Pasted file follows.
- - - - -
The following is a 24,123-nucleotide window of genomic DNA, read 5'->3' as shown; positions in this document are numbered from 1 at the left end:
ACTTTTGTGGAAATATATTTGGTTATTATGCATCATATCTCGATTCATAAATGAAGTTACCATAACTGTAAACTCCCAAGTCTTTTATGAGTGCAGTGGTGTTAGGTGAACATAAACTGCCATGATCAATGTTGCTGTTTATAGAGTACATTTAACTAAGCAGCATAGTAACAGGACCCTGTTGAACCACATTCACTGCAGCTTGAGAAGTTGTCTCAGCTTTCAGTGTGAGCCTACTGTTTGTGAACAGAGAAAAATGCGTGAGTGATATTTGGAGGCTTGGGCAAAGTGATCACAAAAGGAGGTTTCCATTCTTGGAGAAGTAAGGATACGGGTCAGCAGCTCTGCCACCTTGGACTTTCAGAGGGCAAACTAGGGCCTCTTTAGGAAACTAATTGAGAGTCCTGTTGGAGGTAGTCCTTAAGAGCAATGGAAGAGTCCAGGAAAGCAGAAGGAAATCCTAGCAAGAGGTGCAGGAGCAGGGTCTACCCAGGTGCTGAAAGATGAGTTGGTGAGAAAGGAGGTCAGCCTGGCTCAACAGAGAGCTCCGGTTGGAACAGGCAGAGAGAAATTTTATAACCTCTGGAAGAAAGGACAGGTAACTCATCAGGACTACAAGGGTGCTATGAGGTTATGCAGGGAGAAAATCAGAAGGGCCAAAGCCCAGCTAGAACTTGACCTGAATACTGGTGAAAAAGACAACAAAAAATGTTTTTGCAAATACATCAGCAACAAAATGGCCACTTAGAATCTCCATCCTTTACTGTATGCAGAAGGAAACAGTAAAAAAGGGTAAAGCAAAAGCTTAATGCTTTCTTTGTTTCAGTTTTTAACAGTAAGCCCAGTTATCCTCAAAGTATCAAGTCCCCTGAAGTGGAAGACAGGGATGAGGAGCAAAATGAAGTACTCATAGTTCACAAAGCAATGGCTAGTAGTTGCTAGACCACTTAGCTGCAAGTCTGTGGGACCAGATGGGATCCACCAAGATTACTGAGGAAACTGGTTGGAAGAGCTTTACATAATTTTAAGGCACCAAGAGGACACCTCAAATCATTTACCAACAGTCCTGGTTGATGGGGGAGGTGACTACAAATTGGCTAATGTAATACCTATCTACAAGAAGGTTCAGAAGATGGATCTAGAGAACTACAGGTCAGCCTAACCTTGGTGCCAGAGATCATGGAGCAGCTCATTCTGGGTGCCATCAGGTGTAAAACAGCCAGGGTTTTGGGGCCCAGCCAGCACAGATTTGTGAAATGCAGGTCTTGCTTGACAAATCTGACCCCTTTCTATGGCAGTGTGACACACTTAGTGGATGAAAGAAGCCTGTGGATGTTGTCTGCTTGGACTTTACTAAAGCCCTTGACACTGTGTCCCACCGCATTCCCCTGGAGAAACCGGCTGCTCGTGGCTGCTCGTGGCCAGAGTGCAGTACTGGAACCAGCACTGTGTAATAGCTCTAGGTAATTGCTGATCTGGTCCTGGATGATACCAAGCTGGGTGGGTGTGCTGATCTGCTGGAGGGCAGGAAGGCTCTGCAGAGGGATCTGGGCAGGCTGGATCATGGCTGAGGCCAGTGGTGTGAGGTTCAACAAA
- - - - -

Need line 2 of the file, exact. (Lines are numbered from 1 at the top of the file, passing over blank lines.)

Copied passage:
ACTTTTGTGGAAATATATTTGGTTATTATGCATCATATCTCGATTCATAAATGAAGTTACCATAACTGTAAACTCCCAAGTCTTTTATGAGTGCAGTGGTGTTAGGTGAACATAAACTGCCATGATCAATGTTGCTGTTTATAGAGTACATTTAACTAAGCAGCATAGTAACAGGACCCTGTTGAACCACATTCACTGCAGCTTGAGAAGTTGTCTCAGCTTTCAGTGTGAGCCTACTGTTTGTGAACAGAGAAAAATGCGTGAGTGATATTTGGAGGCTTGGGCAAAGTGATCACAAAAGGAGGTTTCCATTCTTGGAGAAGTAAGGATACGGGTCAGCAGCTCTGCCACCTTGGACTTTCAGAGGGCAAACTAGGGCCTCTTTAGGAAACTAATTGAGAGTCCTGTTGGAGGTAGTCCTTAAGAGCAATGGAAGAGTCCAGGAAAGCAGAAGGAAATCCTAGCAAGAGGTGCAGGAGCAGGGTCTACCCAGGTGCTGAAAGATGAGTTGGTGAGAAAGGAGGTCAGCCTGGCTCAACAGAGAGCTCCGGTTGGAACAGGCAGAGAGAAATTTTATAACCTCTGGAAGAAAGGACAGGTAACTCATCAGGACTACAAGGGTGCTATGAGGTTATGCAGGGAGAAAATCAGAAGGGCCAAAGCCCAGCTAGAACTTGACCTGAATACTGGTGAAAAAGACAACAAAAAATGTTTTTGCAAATACATCAGCAACAAAATGGCCACTTAGAATCTCCATCCTTTACTGTATGCAGAAGGAAACAGTAAAAAAGGGTAAAGCAAAAGCTTAATGCTTTCTTTGTTTCAGTTTTTAACAGTAAGCCCAGTTATCCTCAAAGTATCAAGTCCCCTGAAGTGGAAGACAGGGATGAGGAGCAAAATGAAGTACTCATAGTTCACAAAGCAATGGCTAGTAGTTGCTAGACCACTTAGCTGCAAGTCTGTGGGACCAGATGGGATCCACCAAGATTACTGAGGAAACTGGTTGGAAGAGCTTTACATAATTTTAAGGCACCAAGAGGACACCTCAAATCATTTACCAACAGTCCTGGTTGATGGGGGAGGTGACTACAAATTGGCTAATGTAATACCTATCTACAAGAAGGTTCAGAAGATGGATCTAGAGAACTACAGGTCAGCCTAACCTTGGTGCCAGAGATCATGGAGCAGCTCATTCTGGGTGCCATCAGGTGTAAAACAGCCAGGGTTTTGGGGCCCAGCCAGCACAGATTTGTGAAATGCAGGTCTTGCTTGACAAATCTGACCCCTTTCTATGGCAGTGTGACACACTTAGTGGATGAAAGAAGCCTGTGGATGTTGTCTGCTTGGACTTTACTAAAGCCCTTGACACTGTGTCCCACCGCATTCCCCTGGAGAAACCGGCTGCTCGTGGCTGCTCGTGGCCAGAGTGCAGTACTGGAACCAGCACTGTGTAATAGCTCTAGGTAATTGCTGATCTGGTCCTGGATGATACCAAGCTGGGTGGGTGTGCTGATCTGCTGGAGGGCAGGAAGGCTCTGCAGAGGGATCTGGGCAGGCTGGATCATGGCTGAGGCCAGTGGTGTGAGGTTCAACAAA